Gem Profile June 7: What is Rhyolite?

By on June 7, 2013
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by Layna Palmer,

Today's Gem Profile is...


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When I was a child, my family took a vacation to Yellowstone every year where I ended up with more pictures of the rocks than of the geysers. One year we took a trip to Crater Lake in Oregon and I was amazed at the Lake and the absolute power of the volcano that created it. Later on, I watched in fascination as Mt. St. Helens exploded causing the same destruction as a 5-mega-ton bomb. At this point I thought that all volcanoes acted the same; they exploded causing major damage. It wasn’t until after I visited Hawaii that I really began to research and discover the differences not only in volcanoes, but in the types of magma and lava that create them. One of these types of lava is the subject of this profile; Rhyolite.

What is Rhyolite?

Rhyolite gets its name from the Greek word Rhyax meaning stream which describes the way the lava flows forming visible bands in the rock. Another name you may see for Rhyolite is Rainforest Jasper, which is a bit of a misnomer. Jasper is a metamorphic silicate rock that has small crystals and high silicon content. It looks almost like Rhyolite, and contains almost the same minerals which could explain the name. The Rhyolite that is named Rainforest Jasper is found mainly in Australia and is a lime green stone with crystals of purple and clear quartz suspended in the matrix.

Rhyolite is an extrusive igneous rock with the same chemical composition as Granite. Remember that “extrusive” means that it is “pushed out” or extruded from the ground, and igneous means that it comes from magma. Rhyolite is also highly viscous…it doesn’t flow well…and tends to cool quickly and “plug” a volcano which can cause a very violent eruption after gasses build up.

Rainforest Jasper

A 7-pound chunk of “Rainforest Jasper” rough, similar in looks to Ocean Jasper. Private collection, Dale Armstrong

About Rhyolite

When Rhyolite erupts, it can form several different types of stone. The pumice we use for cosmetic or decorative purposes is Rhyolite with lots of air bubbles trapped within it. The Maori of New Zealand used Rhyolite that had cooled quickly not allowing gas bubbles to form for their obsidian weapons. We also see Rhyolite that has cooled at different rates forming either a light-colored stone with very small grains or a more porphyritic texture which has larger grains suspended in a “glassy” matrix. This later type of Rhyolite is the kind we use in making jewelry and can contain quartz, mica, chalcedony, feldspar and other minerals that form larger visible crystals as it cools. As a general rule; the longer it takes a rock to cool, the larger the crystals that form within it. In the case of Rhyolite, the lava cools very quickly and often doesn’t have the larger crystals, making the stone we use for jewelry fairly rare.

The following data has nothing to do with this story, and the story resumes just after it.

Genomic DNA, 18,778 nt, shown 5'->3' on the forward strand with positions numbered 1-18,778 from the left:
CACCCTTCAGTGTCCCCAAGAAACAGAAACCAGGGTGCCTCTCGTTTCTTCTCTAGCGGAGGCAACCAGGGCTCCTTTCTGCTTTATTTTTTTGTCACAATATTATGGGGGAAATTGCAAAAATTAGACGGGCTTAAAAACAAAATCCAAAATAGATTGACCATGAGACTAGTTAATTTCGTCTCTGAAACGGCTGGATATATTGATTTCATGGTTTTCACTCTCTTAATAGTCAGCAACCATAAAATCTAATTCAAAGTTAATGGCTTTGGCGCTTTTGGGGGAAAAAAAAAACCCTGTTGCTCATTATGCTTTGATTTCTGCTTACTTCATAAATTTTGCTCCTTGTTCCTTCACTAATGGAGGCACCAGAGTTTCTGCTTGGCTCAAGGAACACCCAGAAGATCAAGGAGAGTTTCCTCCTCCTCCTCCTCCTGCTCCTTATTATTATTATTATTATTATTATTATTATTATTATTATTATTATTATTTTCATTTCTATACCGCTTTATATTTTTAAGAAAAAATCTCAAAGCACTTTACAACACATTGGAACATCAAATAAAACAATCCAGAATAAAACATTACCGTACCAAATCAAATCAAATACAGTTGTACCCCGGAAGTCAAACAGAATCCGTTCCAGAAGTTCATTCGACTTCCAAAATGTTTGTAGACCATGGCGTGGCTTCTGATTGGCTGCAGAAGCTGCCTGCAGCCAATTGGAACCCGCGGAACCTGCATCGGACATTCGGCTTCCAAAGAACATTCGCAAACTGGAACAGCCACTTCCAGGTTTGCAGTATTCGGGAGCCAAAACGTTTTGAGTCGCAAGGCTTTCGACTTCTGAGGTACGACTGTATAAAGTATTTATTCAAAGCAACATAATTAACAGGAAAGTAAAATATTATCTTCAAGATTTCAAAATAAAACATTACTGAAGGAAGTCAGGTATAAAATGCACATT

Rhyolite cabochon

Polished Rhyolite cabochon at a gem show in Tucson. See the pretty windows in the stone?

Finding Rhyolite: Road Trip!

I thought this week we’d take a special look at the town of Rhyolite, Nevada! Yes, there is a town called Rhyolite, it’s a ghost town now, but was a booming gold mine in the early 1900’s. Rhyolite is on the way to Death Valley, California near Beatty Nevada. You guessed it! The town was named after the plentiful Rhyolite stone in the area and sits in the middle of the bullfrog mining district and was the largest town in the area for about 10 years. Camping facilities are located in Beatty and the town is open for exploration and rock-hounding in the Rhyolite hills. Who knows, in addition to beautiful specimens of Rhyolite, you may even find some gold and start your own mining boom town!

Rhyolite trapezoid beads

Aren’t these Rhyolite trapezoid beads beautiful? The good news, they are available on (click the photo)

Since Rhyolite is a fairly common rock and found on every continent, if you’re going rock-hounding keep in mind that it is a light colored stone with few visible crystals can also be pumice or obsidian and is the same chemical formula as granite. It’s also a 6-7 on the Mohs scale and has been used is ornamental carvings and jewelry throughout history. Even though Rhyolite is fairly common, it is still a bit of a mystery, especially when you consider the crystals that form within the matrix. Some of the crystals form at different temperatures than the cooling stone, and some are formed at great depths within the earth making Rhyolite a very special and interesting stone indeed!

Next week, we’re taking a look at Cat’s Eye which is a natural gemstone, and very beautiful, but Cat’s eye can also refer to a man made stone that comes in a rainbow of colors. Have you made jewelry with any type of Cat’s eye before? Send us pictures at and they could be featured!

Resources & Recommended Reading

Gem Profile by Layna Palmer

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  1. avatar

    Frances Lediaev

    June 8, 2013 at 1:09 pm

    I love the many patterns of rhyolite and the colors! I made a bracelet with a cab and it is one of my favorites. I actually have it as the main photo on my website. Thank you very much for the gem profiles!

  2. avatar

    Trendy Jewelry

    June 13, 2013 at 2:52 am

    Thanks for the information of Rhyolite. I like your blog.